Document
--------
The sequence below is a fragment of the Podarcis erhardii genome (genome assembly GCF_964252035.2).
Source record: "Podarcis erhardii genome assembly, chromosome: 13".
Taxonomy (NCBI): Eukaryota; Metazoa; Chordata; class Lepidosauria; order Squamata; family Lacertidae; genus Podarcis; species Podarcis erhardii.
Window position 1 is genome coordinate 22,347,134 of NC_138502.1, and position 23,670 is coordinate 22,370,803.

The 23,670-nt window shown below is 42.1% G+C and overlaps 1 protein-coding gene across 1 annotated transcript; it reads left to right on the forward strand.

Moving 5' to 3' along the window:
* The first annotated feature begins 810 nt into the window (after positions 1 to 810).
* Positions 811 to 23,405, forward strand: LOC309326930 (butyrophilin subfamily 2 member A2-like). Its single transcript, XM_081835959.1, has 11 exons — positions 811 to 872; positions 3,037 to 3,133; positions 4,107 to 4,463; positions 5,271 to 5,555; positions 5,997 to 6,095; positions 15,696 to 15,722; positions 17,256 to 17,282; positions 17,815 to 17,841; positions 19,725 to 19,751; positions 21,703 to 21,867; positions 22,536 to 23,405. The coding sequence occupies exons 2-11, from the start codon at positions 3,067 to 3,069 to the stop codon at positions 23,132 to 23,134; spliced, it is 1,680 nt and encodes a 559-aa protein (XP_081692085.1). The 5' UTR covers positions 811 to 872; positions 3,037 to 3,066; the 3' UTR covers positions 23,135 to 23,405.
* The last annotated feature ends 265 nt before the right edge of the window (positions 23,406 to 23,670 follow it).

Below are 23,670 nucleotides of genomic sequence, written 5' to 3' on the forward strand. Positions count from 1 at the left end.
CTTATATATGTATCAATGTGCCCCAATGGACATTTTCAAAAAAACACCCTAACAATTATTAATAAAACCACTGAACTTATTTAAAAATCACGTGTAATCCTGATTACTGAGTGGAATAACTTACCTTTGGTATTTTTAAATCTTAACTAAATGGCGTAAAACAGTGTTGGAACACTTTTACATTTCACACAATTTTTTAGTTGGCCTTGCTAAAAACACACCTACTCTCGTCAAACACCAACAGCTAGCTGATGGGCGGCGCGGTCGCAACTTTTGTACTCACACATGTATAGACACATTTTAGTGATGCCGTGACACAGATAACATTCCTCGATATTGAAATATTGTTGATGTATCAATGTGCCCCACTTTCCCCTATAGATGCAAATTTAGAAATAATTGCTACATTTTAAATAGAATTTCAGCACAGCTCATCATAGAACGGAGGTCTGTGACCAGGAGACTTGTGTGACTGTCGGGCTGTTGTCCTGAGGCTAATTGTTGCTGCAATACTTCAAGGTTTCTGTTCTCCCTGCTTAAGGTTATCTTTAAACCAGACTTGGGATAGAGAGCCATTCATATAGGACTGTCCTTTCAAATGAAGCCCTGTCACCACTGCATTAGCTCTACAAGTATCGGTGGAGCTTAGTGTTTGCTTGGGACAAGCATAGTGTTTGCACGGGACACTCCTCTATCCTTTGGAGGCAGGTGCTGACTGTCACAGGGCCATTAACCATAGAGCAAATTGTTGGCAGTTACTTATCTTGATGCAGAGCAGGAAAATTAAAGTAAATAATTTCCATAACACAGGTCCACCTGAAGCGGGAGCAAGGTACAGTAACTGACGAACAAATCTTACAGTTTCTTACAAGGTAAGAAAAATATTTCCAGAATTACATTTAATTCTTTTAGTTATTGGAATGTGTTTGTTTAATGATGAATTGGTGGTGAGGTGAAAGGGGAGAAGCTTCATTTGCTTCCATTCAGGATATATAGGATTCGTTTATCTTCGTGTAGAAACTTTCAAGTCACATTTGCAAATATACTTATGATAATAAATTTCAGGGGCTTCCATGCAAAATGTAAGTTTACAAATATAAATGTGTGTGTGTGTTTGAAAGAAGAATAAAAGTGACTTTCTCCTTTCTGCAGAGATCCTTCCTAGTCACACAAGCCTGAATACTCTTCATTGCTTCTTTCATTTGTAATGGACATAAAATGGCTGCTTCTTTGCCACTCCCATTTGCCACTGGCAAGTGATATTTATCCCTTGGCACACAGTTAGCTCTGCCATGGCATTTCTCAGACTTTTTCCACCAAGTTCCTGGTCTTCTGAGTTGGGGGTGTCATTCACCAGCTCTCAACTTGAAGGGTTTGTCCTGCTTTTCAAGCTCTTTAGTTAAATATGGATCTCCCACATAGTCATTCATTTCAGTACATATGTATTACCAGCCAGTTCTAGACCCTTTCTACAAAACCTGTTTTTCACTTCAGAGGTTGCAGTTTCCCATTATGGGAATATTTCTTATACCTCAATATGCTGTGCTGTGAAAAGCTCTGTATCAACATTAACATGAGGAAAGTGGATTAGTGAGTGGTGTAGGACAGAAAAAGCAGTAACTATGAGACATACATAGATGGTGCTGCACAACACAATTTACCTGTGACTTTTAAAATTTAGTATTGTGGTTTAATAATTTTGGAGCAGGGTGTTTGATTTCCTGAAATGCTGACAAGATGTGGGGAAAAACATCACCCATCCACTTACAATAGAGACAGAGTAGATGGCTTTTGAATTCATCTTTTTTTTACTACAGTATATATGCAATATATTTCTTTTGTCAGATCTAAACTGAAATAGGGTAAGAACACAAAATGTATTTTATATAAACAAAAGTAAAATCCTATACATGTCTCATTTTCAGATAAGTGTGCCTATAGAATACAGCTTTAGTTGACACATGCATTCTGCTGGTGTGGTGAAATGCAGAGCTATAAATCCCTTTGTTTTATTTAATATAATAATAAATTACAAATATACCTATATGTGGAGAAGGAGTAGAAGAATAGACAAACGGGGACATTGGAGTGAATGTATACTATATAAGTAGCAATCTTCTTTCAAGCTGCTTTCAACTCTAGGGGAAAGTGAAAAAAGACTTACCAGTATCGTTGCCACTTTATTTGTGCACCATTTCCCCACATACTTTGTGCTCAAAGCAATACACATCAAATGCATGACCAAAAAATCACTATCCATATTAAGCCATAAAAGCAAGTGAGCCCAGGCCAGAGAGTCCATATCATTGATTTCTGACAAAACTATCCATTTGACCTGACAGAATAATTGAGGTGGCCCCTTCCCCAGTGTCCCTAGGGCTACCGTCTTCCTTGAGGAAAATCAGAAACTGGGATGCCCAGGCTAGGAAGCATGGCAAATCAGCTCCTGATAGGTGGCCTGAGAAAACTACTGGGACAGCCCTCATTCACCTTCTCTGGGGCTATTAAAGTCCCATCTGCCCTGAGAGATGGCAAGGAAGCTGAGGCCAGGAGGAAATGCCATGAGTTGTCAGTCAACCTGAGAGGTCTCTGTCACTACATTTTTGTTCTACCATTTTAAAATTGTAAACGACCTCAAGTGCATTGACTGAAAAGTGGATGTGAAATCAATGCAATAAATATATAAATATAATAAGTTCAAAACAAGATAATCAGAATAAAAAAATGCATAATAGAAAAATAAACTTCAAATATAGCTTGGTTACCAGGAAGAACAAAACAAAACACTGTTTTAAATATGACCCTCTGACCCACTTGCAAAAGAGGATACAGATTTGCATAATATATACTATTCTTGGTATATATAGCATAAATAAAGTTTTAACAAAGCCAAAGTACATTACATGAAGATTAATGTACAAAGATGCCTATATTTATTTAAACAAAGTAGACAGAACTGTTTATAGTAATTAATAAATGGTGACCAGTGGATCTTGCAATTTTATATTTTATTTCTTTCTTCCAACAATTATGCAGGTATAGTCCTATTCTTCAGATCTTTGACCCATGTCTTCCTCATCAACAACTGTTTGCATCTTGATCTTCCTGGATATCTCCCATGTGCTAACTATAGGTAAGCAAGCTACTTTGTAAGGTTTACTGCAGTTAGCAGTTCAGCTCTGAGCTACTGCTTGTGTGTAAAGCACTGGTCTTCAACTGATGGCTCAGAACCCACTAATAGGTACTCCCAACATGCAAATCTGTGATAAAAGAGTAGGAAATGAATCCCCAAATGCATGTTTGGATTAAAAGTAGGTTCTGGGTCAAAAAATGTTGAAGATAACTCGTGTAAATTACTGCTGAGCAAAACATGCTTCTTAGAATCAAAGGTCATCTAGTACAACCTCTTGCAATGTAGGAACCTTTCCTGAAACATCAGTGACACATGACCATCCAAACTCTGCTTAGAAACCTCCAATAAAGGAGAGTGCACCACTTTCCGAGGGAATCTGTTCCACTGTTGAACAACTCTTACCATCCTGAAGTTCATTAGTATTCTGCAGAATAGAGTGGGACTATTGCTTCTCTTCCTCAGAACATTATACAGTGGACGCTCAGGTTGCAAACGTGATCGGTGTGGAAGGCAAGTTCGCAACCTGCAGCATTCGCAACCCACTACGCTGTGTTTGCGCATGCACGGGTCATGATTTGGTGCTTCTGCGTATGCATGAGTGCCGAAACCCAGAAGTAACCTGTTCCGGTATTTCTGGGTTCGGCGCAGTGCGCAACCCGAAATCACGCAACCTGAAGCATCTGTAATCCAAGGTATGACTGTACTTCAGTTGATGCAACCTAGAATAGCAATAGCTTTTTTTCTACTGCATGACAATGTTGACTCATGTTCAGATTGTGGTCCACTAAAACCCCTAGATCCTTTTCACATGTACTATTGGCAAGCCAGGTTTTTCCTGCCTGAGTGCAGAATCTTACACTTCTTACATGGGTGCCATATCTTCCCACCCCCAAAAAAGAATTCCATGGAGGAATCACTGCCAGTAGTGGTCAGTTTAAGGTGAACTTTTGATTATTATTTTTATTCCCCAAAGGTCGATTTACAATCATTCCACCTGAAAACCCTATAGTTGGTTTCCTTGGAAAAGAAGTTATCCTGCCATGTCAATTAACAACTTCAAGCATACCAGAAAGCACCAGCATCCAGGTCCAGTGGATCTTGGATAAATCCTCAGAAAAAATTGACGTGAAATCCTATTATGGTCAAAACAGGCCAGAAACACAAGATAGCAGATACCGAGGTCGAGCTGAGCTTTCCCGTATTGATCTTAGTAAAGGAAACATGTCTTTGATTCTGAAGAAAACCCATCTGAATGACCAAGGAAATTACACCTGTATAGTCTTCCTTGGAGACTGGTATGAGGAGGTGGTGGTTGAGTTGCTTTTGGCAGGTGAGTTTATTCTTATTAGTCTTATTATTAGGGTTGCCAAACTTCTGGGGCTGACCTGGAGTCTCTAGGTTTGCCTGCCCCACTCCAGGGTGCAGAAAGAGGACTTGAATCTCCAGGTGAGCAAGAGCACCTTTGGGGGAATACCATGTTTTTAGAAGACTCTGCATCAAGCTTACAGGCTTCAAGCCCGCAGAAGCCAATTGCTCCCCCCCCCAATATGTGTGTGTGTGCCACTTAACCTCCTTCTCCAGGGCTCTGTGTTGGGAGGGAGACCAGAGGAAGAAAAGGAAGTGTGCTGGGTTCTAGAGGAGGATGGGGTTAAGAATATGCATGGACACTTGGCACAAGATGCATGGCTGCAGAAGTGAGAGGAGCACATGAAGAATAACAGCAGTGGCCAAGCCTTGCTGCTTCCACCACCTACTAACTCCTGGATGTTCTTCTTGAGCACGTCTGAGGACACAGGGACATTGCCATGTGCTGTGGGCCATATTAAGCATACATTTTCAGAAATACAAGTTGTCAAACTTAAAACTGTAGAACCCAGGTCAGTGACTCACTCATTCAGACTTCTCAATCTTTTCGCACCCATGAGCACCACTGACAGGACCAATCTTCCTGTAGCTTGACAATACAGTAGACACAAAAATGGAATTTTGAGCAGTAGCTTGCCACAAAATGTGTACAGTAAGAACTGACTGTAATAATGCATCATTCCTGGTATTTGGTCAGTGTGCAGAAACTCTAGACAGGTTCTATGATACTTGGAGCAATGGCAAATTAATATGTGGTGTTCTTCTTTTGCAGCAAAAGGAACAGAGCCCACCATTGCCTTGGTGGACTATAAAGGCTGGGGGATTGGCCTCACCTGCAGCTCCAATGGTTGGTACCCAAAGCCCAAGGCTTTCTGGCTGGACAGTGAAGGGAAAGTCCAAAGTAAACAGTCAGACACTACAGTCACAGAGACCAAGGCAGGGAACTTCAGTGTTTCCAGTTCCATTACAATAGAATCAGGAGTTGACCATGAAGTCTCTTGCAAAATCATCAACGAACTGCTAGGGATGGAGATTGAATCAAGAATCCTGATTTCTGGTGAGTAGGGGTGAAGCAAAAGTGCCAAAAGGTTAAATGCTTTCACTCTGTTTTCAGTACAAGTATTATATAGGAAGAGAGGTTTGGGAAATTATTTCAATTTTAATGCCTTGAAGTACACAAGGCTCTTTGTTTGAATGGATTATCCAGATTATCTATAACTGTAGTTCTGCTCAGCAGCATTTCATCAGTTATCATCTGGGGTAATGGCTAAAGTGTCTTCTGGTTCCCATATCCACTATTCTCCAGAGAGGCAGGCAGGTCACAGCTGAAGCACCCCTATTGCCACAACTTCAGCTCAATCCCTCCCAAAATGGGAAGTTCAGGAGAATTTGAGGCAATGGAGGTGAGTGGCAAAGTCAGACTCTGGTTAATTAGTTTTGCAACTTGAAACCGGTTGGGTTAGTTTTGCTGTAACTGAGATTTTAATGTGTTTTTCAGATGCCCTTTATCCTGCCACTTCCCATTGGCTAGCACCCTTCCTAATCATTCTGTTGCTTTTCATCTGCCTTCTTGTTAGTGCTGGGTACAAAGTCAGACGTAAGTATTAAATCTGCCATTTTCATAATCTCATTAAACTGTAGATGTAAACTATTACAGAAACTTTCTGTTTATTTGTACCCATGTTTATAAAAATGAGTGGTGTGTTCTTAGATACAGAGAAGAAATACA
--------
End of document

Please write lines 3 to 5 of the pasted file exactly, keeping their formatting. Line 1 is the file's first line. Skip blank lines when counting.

Taxonomy (NCBI): Eukaryota; Metazoa; Chordata; class Lepidosauria; order Squamata; family Lacertidae; genus Podarcis; species Podarcis erhardii.
Window position 1 is genome coordinate 22,347,134 of NC_138502.1, and position 23,670 is coordinate 22,370,803.

The 23,670-nt window shown below is 42.1% G+C and overlaps 1 protein-coding gene across 1 annotated transcript; it reads left to right on the forward strand.